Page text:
Spread the joy of Christmas

By Nicole Daughhetee

I was not born with a silver spoon in my mouth, but I was certainly born with a taste for silver.

Truly I am the epitome of having a proclivity for drinking champagne but a budget that can afford PBR beer on a good day.

I’m not having a one-woman pity party here, nor am I suggesting that I am unable to meet the basic needs of my children or myself.

What I am saying is that the present state of my financial affairs has me in a bit of a funk, and I am kicking myself in the behind for not being more fiscally responsible in the not too distant past.

Albeit alluring with the sweet promises you can have whatever you want right now and worry about paying for it later, credit cards have afforded so many of us the opportunity to live well beyond our means.

It is all too easy to be in a bind — to have something unexpected pop up — and to not have the cash to cover it. What do we do? We turn to that little plastic idol in our wallets — our savior in moments of “I-really-don’t-have-enough-money-to-purchase-this” financial crises.

In the end, it all catches up to us, and, if we’re lucky, we can pull ourselves out from underneath the avalanche of debt. For others, this task is not easy.

Some of the best lessons I’ve ever learned are the ones I have had to learn the hard way, and this happens to be one of those times for me. I could certainly blame my struggles on the income I lost when my husband moved out, but a portion of the culpability is my onus to bear.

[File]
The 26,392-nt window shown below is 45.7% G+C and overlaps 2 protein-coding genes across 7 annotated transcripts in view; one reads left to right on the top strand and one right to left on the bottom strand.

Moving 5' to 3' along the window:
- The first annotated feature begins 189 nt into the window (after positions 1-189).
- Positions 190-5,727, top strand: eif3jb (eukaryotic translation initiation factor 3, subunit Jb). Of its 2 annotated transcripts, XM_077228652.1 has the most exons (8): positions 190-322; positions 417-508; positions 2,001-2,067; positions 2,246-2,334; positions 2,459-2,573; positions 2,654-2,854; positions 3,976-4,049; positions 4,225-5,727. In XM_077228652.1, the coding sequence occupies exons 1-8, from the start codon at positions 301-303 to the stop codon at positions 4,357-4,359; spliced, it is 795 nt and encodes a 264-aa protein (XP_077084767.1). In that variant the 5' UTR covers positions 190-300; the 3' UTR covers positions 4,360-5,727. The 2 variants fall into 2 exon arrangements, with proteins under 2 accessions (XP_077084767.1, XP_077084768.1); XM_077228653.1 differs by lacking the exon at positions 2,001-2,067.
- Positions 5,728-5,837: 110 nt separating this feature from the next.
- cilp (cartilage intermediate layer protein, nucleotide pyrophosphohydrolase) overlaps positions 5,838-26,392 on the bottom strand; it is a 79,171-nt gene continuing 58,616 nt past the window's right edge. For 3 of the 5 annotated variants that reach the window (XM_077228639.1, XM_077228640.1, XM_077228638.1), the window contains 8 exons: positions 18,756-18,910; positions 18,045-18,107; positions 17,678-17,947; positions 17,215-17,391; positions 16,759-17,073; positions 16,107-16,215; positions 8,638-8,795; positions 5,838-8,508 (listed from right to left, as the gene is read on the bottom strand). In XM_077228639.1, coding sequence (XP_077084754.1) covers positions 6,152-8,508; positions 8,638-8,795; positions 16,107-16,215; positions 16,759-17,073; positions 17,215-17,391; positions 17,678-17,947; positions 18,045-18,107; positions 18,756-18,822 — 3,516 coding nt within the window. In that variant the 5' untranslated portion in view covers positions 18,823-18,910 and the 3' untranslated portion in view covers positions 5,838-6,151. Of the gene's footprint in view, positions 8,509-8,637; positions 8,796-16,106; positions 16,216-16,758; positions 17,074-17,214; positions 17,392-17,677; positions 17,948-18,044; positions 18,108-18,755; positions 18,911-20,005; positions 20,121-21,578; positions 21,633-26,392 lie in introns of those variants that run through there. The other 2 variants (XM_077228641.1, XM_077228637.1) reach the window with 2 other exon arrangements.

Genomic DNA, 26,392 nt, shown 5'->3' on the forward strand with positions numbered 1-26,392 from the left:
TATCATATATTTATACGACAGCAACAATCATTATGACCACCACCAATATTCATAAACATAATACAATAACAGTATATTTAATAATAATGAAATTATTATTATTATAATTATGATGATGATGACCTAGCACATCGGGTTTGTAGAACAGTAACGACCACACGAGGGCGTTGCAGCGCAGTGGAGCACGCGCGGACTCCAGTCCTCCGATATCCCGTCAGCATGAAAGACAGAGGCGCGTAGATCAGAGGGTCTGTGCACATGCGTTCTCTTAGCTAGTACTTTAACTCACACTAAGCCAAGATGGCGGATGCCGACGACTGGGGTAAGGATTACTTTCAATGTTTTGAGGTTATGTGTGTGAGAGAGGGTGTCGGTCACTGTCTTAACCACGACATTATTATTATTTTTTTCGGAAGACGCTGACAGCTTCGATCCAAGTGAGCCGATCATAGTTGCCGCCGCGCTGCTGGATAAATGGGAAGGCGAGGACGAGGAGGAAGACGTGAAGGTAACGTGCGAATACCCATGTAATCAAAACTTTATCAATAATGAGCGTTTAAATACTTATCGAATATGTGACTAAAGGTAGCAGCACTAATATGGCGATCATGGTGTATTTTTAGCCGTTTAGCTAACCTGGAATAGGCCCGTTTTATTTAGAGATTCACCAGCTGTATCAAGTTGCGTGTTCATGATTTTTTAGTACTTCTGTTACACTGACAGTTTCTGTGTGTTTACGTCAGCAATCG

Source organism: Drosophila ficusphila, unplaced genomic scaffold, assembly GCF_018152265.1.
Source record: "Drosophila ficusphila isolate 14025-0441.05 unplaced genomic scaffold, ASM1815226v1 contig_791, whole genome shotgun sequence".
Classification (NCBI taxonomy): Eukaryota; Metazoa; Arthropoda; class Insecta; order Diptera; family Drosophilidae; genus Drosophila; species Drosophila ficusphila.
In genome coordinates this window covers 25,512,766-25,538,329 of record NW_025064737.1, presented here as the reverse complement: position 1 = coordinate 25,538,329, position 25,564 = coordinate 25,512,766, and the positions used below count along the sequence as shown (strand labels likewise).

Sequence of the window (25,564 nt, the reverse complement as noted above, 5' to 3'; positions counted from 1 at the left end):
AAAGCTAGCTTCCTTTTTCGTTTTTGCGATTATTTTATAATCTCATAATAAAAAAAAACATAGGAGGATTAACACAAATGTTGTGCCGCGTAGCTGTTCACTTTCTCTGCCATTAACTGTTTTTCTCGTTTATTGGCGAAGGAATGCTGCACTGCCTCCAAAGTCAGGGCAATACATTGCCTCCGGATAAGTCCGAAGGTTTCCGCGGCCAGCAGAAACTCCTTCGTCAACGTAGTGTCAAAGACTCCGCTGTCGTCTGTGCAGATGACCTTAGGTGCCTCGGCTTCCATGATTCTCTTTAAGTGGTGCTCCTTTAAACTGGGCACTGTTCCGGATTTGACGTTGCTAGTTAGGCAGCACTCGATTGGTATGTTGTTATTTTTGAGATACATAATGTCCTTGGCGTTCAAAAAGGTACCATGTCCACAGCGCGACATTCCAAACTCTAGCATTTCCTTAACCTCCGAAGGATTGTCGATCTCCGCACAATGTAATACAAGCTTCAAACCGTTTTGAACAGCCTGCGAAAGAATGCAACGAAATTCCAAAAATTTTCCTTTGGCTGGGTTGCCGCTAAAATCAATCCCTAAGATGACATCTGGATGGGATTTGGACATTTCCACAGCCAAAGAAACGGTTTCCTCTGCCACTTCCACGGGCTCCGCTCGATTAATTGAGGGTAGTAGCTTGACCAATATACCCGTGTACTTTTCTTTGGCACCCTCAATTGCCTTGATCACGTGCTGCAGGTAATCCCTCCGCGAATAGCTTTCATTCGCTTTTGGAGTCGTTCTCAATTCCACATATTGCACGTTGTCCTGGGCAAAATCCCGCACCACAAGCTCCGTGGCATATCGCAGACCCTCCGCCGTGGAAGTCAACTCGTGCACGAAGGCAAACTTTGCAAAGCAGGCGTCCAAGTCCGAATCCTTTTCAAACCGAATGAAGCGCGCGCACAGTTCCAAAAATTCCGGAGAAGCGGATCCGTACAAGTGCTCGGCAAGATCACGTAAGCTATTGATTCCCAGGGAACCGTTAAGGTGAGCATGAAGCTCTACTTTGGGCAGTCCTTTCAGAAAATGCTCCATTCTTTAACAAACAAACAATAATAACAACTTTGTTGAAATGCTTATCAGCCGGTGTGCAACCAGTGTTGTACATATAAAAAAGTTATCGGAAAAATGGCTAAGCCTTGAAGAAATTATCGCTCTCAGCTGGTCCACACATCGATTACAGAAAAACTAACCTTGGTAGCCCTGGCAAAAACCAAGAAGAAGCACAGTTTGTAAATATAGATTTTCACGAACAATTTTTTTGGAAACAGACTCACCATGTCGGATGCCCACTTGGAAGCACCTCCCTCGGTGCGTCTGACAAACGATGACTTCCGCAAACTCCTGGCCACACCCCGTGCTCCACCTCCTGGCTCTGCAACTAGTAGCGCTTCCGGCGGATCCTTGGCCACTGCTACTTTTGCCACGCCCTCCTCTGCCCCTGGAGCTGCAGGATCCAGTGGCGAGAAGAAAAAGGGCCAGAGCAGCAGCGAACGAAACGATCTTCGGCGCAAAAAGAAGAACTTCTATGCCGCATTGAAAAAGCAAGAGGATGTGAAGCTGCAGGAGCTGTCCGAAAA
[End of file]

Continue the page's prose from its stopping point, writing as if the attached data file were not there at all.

Learning to be more fiscally responsible is an important life skill I am learning to master — one that will be essential for the well-being of my girls.

There are days when I wish I could go out and purchase the volume of gifts I have been able to afford during Christmases past, but I simply can’t do it this year. And while there are times I find this fact both depressing and overwhelming, in a way I am thankful of the awareness it has created.

Faithful readers know that I have a profound sensitivity for those who are less fortunate, and that compassion has only managed to grow. I’ve found myself having to say “no” or “not today” a lot more frequently with my girls, but this has, thus far, applied only to non-essential items. Wants as opposed to needs.

I pray I am never in a position where I might have to say “no” to things like fresh fruit and vegetables, toothpaste or a winter coat. The harsh reality is that there are people in Pickens County who today and tomorrow will go without things they need simply because they cannot afford them.

The thought certainly makes me thankful for all the blessings in my life.

While I might not be able to purchase the latest and greatest gift this year, I have been granted the opportunity to give the people I love home-made gifts that come from my heart and are bought and paid for with my time and creativity.

More important than gifts, of course, is that I have two amazing daughters, a loving and supportive mother, family and friends who love us without condition. We have a roof over our heads, heat to keep us warm and no one in my home has ever gone hungry unless it was her choice.

My greatest wish for my readers is that you can all enjoy the true meaning of Christmas — a love so awesome and divine that it is truly difficult to fathom. And that this love will spread out and touch those people in need of a Christmas miracle.